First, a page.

Chinese Face Reading is one of the original tools that Traditional Chinese Medicine (TCM) practitioners used thousands of years ago. We all do some type of face reading in our daily lives, from looking at people’s eyes and facial expressions. Truth is, our faces register everything-not just what we are thinking and feeling in that moment, but according to TCM, our faces can register past traumas and stresses.
Today, reading the face is still used in TCM as a means of analyzing a person’s current emotions, as well as to learn information about their past. I use Chinese face reading in my practice, both to learn about my patient’s emotional state, as well as to help in their overall treatment plan. Read on to learn more about face reading in Chinese Medicine and how TCM practitioners map the face.
What is Face reading in Chinese Medicine?
Chinese face reading looks at the Shen (spirit), which is the light from our eyes, as the primary marker of our emotions. Additionally, the lines and wrinkles on our faces also tell a rich and layered story. There are several ways to do Face reading in Chinese medicine. One method is to view every feature on the face – including the ears – as corresponding to a decade of a person’s life after childhood. According to Chinese face reading, below is what each part of our face corresponds to:
Ears: the first seven years of life, including the in-utero experience
Forehead: our twenties
Eyebrows and Eyes: our thirties
Nose: our forties
Chin: our sixties
Jaw: our seventies
What I love about face reading in Chinese Medicine is that, in contrast to the very American view of wrinkles as something to fear, hide, erase and be embarrassed about, this ancient Chinese system tells us that lines on the face mean you have lived a full life, rich with emotions and experiences that have left their mark on you. They are quite literally “life-lines.” Indeed, each part of our face corresponds to a different emotion. Below is an emotional map which demonstrates the lines and markings that each of these features convey.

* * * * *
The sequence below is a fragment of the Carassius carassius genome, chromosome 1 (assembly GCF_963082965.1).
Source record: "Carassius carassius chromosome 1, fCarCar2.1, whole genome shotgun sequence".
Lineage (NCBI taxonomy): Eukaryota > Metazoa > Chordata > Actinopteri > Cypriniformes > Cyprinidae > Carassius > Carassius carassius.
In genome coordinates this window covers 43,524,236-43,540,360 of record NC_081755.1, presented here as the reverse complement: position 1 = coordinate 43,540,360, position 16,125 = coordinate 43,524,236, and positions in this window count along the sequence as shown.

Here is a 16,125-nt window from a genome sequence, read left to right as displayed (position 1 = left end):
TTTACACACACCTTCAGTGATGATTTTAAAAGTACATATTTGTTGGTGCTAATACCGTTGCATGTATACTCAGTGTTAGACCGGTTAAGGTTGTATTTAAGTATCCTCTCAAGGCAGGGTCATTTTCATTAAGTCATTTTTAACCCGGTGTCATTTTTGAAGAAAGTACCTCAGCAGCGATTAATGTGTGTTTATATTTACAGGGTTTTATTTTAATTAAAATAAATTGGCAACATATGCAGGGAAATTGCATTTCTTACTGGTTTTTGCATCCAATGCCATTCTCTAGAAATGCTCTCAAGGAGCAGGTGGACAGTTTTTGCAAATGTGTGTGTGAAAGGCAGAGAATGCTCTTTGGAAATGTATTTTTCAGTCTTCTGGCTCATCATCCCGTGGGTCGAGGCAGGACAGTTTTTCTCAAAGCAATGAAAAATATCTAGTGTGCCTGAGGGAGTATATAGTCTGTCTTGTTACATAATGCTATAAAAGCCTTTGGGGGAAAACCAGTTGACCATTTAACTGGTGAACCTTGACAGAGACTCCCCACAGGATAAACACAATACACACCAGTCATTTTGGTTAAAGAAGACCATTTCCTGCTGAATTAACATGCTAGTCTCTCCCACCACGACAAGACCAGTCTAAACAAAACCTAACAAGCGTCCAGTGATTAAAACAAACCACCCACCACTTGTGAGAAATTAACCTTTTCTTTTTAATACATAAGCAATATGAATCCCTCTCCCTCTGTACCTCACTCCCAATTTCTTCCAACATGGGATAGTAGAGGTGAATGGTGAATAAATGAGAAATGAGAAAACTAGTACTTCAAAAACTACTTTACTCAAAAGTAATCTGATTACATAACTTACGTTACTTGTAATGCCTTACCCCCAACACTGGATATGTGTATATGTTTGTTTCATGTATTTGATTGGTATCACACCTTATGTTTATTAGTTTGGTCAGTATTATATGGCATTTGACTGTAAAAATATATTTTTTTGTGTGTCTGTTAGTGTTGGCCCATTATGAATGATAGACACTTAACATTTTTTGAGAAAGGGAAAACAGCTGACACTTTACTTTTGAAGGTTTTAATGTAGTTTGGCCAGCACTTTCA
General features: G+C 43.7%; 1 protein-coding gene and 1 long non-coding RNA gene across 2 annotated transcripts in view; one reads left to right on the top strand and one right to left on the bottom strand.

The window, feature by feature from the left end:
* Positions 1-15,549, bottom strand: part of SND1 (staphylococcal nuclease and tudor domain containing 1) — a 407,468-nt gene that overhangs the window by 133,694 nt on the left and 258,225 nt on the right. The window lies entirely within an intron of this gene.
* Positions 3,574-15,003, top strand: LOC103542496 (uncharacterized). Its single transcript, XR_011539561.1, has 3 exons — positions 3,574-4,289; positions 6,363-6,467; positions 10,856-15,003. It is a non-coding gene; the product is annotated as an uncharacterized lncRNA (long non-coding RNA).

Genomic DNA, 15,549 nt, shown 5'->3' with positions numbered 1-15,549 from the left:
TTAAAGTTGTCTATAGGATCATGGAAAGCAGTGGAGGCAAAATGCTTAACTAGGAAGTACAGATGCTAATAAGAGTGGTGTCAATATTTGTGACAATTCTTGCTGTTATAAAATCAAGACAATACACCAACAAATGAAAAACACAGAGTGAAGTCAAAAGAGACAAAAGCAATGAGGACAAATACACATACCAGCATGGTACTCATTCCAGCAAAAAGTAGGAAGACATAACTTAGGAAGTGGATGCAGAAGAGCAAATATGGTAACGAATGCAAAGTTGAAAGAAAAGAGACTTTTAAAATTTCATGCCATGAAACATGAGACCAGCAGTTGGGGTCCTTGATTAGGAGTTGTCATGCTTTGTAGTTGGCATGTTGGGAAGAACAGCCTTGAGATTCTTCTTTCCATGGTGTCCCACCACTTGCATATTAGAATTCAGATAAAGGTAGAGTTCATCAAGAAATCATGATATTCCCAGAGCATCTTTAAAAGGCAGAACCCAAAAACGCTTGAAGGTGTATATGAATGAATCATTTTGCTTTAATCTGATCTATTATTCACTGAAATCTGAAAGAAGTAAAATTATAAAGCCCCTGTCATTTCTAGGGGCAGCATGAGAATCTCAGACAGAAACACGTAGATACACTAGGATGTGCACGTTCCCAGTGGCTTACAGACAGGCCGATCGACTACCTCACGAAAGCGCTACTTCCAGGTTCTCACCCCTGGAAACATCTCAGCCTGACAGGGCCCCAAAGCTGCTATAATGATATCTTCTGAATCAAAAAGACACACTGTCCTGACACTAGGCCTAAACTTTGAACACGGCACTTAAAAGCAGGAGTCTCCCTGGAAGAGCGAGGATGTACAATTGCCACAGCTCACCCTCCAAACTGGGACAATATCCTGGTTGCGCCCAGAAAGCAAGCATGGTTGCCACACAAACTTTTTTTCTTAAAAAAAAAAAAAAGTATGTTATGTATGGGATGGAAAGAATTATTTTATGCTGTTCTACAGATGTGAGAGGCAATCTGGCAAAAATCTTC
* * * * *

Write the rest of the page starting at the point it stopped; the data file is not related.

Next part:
As you can see from the image above, each line connotes something different, whether it’s decades of pain, humor, or a hard-won transformation.
Crow’s Feet: While many people (especially women) complain about having “crow’s feet,” they are actually joy lines showing how much one has smiled and laughed throughout one’s life. However, while smiling may cause wrinkling around the eyes, smiling is good for you! It’s actually been linked to the release of endorphins, which lowers heart rate and blood pressure and also relieves pain!
Purpose Lines: These are the lines that go from the nose to the mouth (as you can see in the map). Purpose lines are a positive thing as they show that you have purpose! These lines typically don’t get pronounced until we reach mid life.
Transformation Lines: Transformation lines are lines on the forehead that radiate up from the brow towards the hairline. These lines show that you have gone through some kind of transformational event–perhaps the loss of a loved one, or a tough journey of self-discovery and self-actualization. Transformation lines are proof that despite the trauma, you’ve come out the other side and have more wisdom, empathy and courage.
There are of course many more lines on the face – too many to list here! I encourage you to research more deeply! Here is a great resource for you to learn more about reading the face.
Using Chinese Face Reading To Help Treat Patients
In my practice, reading the face is extremely helpful for me because every feature of the face not only corresponds to a decade of one’s life and emotions, but each feature also corresponds to another part of the body. In the below image, you can see the organ systems mapped out on the face. Using the organ systems map and the emotional map for facial diagnosis is incredibly useful for treating patients and understanding their underlying emotional or physical imbalances.
Often the face exhibits symptoms and tells me something is imbalanced even before this information would be detectable in any traditional medical test. I can then prescribe a course of acupuncture and/or herbal remedies that can alleviate the qi blockage or imbalance in that particular area.
Image by: @jessica_johnston_tcm_doula
Chinese Face Reading is a great tool to learn more about someone-both their emotions and even to provide information on some physical imbalances. If you are interested in learning more about reading the face, you can schedule a consultation with me at Soho Acupuncture By Jen Becker
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